The evidence given at trial did show that the above-mentioned magazines and newspapers were excluded from the prisoners' reading material whether privately paid for or not. Testimony also established that Spanish language publications were not on the whole allowed into any of the prisoners' reading materials. [Spanish speaking inmates form a sizable minority in the Texas Department of Corrections. This court made the finding at trial that both incoming and outgoing mail regardless of sender or addressee was read and censored. If censored or rejected by a mail-room clerk there was no established written procedure whereby a prisoner could appeal such censorship. Dr. Beto, Director of the Texas Department of Corrections, testified that all prisoners know they can write him a letter complaining of any action or treatment in any unit of the system, but the formal redress of prison grievances evidently stopped there. This court further finds that prisoners were not allowed to keep any of their own law books in their cell even though they were allowed to keep their private books of similar size and shape on other subjects in their cells. The prisoners were allowed to use legal materials in a writ room three times a week two hours each session. [In petitioner Guajardo's case, the writ room also had a television playing at this time.]

The evidence established that the procedure whereby a prisoner was placed in administrative segregation was extremely indefinite or totally undefined; sometimes a warden would have a prisoner separated from the prison population at his own discretion, sometimes a subordinate would use his own discretion. But most important is the fact that no Texas Department of Corrections official who testified was precisely sure how a prisoner could get out of administrative segregation once put there. There was no procedure whereby a prisoner could determine or discover why he had been segregated or any administrative procedure providing a means whereby a prisoner could change his segregation status. This is of very vital concern to inmates; for while in segregation they can rarely accumulate "points" which is the merit system in the Texas Department of Corrections whereby prisoners are given certain privileges such as permission to take correspondence courses. Apparently, a prisoner could stay in the limbo of administrative segregation for an undefined period of time (which the Texas Department of Corrections says is not a punitive status) with no procedural safeguards.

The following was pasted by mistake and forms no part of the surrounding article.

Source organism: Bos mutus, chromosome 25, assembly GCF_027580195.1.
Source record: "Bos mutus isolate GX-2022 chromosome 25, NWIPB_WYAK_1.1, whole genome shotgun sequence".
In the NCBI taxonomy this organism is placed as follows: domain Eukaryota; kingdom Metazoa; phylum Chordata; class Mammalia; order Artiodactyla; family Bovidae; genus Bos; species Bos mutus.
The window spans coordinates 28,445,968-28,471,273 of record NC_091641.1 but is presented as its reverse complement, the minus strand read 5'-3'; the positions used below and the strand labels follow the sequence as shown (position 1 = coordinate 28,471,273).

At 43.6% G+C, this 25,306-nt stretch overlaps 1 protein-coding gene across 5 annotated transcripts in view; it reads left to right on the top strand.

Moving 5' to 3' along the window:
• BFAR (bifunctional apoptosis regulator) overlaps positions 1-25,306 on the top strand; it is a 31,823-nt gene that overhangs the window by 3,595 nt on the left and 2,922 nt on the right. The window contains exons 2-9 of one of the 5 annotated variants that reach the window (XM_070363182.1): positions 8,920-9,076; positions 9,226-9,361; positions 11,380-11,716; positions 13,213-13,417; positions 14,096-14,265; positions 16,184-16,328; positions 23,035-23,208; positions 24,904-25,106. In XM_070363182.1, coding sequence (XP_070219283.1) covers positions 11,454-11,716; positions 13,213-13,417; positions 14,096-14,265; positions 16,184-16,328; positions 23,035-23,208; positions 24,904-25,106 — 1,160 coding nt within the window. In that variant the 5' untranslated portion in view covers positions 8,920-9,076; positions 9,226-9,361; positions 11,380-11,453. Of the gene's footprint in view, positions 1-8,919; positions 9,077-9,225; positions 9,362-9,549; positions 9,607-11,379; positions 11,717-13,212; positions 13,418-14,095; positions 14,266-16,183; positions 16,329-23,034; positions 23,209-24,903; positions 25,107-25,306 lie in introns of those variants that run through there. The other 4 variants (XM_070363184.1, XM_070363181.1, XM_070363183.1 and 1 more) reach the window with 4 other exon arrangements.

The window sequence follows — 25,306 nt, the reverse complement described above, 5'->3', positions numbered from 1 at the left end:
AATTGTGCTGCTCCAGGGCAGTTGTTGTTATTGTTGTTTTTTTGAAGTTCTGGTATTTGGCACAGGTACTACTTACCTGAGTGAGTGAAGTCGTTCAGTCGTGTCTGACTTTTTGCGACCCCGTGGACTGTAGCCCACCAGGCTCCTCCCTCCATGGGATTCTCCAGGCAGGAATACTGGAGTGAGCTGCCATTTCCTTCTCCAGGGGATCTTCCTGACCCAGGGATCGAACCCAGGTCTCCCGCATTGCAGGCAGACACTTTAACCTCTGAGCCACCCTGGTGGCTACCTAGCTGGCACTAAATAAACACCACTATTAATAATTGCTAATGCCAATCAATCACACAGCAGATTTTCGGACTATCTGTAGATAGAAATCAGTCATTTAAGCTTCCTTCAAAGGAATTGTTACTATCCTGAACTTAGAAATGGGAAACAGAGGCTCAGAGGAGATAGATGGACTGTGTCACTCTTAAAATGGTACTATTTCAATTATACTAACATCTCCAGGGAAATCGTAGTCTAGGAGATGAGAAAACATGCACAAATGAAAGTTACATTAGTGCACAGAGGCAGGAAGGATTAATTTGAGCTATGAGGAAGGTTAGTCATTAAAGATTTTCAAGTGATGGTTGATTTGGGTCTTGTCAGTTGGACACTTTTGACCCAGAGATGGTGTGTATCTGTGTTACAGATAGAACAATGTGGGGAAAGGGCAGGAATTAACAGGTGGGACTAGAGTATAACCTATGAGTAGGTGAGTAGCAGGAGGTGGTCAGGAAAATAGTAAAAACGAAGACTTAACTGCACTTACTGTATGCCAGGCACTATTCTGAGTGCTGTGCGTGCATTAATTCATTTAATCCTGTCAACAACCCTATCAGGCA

After the first few days of the hearing, the court recessed in order that the Texas Department of Corrections could review its rules and regulations. At the second hearing, Dr. Beto testified that the Texas Department of Corrections had abolished its approved reading materials list. The materials in question here had not been on the list. Whether this action does in fact resolve the issue of limiting or censoring the reading materials of prisoners is questionable. Under the new Rules and Regulations 60.88 of the Texas Department of Corrections (July 10, 1972) when any publication is rejected by the Texas Department of Corrections, the inmate who was the intended receiver is to be promptly notified that the reason for its rejection is that the material is believed to pose a clear and present danger to the security of the facility (this can be the only reason for rejection under the Texas Department of Corrections' new rule). The rule commendably requires that after notification of rejection the prisoner may argue to a Review Committee for *214 acceptance of such material. Unfortunately, Rule 60.88 contains no provision whereby a prisoner may view the rejected publication. The Texas Department of Corrections is the only party to the Committee hearing that has full knowledge of the "charges" against the prisoner and the publication he seeks to receive. This falls short of traditional due process requirements in the Fourteenth Amendment and even short of the requirements of due process for persons in prison custody recently enumerated by the Supreme Court in Morrissey v. Brewer, 408 U.S. 471, 92 S. Ct. 2593, 33 L. Ed. 2d 484 (1972). See also Urbano v. McCorkle, 334 F. Supp. 161 (1971). A prisoner should be allowed to view the material at least once before having to "defend" its exclusion. The new Rules allow for a prisoner to review certain withheld mail in front of a prison officer. It appears that the burden of letting the prisoner view the rejected material in front of an officer before the hearing would not be an insurmountable burden. This viewing is necessary in order to bring Rule 60.88 into line with constitutional criteria.